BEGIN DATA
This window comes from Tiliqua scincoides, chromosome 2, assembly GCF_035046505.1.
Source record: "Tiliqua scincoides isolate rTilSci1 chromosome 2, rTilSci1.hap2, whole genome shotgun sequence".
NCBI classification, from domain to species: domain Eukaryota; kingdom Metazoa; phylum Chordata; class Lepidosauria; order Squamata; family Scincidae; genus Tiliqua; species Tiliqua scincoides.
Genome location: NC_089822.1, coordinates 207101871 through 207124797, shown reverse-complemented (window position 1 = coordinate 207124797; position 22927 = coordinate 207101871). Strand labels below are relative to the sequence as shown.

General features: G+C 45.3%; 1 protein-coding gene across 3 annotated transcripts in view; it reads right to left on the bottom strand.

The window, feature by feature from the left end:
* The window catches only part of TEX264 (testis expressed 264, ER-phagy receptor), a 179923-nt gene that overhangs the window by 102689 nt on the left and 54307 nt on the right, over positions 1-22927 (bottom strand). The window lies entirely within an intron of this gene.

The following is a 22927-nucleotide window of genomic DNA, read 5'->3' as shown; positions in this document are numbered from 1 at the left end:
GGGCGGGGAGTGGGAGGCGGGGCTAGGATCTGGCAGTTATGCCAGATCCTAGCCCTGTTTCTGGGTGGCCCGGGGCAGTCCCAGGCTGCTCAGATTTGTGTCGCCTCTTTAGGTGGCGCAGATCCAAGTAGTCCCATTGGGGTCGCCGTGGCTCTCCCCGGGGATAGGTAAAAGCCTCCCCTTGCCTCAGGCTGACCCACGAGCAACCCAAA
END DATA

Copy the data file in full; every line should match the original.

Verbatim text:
This window comes from Tiliqua scincoides, chromosome 2, assembly GCF_035046505.1.
Source record: "Tiliqua scincoides isolate rTilSci1 chromosome 2, rTilSci1.hap2, whole genome shotgun sequence".
NCBI classification, from domain to species: domain Eukaryota; kingdom Metazoa; phylum Chordata; class Lepidosauria; order Squamata; family Scincidae; genus Tiliqua; species Tiliqua scincoides.
Genome location: NC_089822.1, coordinates 207101871 through 207124797, shown reverse-complemented (window position 1 = coordinate 207124797; position 22927 = coordinate 207101871). Strand labels below are relative to the sequence as shown.

General features: G+C 45.3%; 1 protein-coding gene across 3 annotated transcripts in view; it reads right to left on the bottom strand.

The window, feature by feature from the left end:
* The window catches only part of TEX264 (testis expressed 264, ER-phagy receptor), a 179923-nt gene that overhangs the window by 102689 nt on the left and 54307 nt on the right, over positions 1-22927 (bottom strand). The window lies entirely within an intron of this gene.

The following is a 22927-nucleotide window of genomic DNA, read 5'->3' as shown; positions in this document are numbered from 1 at the left end:
GGGCGGGGAGTGGGAGGCGGGGCTAGGATCTGGCAGTTATGCCAGATCCTAGCCCTGTTTCTGGGTGGCCCGGGGCAGTCCCAGGCTGCTCAGATTTGTGTCGCCTCTTTAGGTGGCGCAGATCCAAGTAGTCCCATTGGGGTCGCCGTGGCTCTCCCCGGGGATAGGTAAAAGCCTCCCCTTGCCTCAGGCTGACCCACGAGCAACCCAAA